After the judgment of the trial court was affirmed by the Court of Appeal the wife applied to that court for a rehearing and filed therewith, on October 19, 1964, a motion to remand the case to the trial court. The motion to remand was based upon newly discovered evidence establishing the fact that the husband had testified falsely upon the trial of the merits of the suit for separation from bed and board concerning his employment and the ownership of the Buick automobile. Attached to the motion to remand was a transcript of the evidence taken at the hearing on the rule for alimony pendente lite on September 14, 1964 and the following documents: Application for Certificate of Title and Motor Car Registration showing that title to the Buick automobile was registered in the name of the husband on May 18, 1964; Department of Revenue Sales Tax Return, showing payment of sales tax on the Buick automobile by the husband as purchaser; chattel mortgage executed by the husband on May 18, 1964 affecting the Buick automobile; certificate of the Secretary of State with an extract of the meeting of shareholders of Ford Mortgage Corporation showing the change of name to Acadian Mortgage Corporation executed by the husband as *49 president of Ford Mortgage Corporation on May 13, 1964 and filed of record in the office of the Secretary of State of Louisiana on May 29, 1964. The testimony and documents established conclusively that the husband was employed by Acadian Mortgage Corporation on May 15, 1964 and that he had title to the Buick automobile as owner on May 18, 1964 and thereafter, both of which facts he denied in his testimony of May 15 and 21, 1964 on the trial of the issue of separation on its merits.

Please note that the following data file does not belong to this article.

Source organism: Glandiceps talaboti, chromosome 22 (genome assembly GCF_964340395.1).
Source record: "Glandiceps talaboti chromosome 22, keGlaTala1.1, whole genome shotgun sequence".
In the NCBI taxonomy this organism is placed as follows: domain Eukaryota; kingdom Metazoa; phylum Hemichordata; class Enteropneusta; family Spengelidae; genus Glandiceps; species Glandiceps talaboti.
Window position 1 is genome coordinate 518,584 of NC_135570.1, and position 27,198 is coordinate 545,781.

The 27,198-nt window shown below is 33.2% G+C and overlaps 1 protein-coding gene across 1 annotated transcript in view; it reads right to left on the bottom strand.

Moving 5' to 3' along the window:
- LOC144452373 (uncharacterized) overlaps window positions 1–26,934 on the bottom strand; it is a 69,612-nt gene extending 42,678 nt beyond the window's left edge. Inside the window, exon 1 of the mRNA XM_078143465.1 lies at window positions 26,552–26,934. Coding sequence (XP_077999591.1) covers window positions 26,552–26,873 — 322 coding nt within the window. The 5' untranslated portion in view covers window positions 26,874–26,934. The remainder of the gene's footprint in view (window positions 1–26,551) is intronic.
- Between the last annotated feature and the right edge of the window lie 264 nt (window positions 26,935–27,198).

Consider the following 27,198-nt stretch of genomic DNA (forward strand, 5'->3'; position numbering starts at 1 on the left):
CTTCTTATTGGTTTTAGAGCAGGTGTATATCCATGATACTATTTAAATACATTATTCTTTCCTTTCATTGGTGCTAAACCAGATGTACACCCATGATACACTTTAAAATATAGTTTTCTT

The Court of Appeal granted a rehearing and then found, in view of the contradictions shown by the transcript and documents attached to the motion to remand, that the husband had testified falsely during the trial on the merits of the separation suit and that his testimony "should be accorded little, if any, weight in determining the merits of the separation suit." The court then proceeded to consider the record, excluding the husband's testimony, and found the evidence to be uniform and convincing that the husband was guilty of such cruelty as to render their living together insupportable within the contemplation of Article 138(3) of the Civil Code.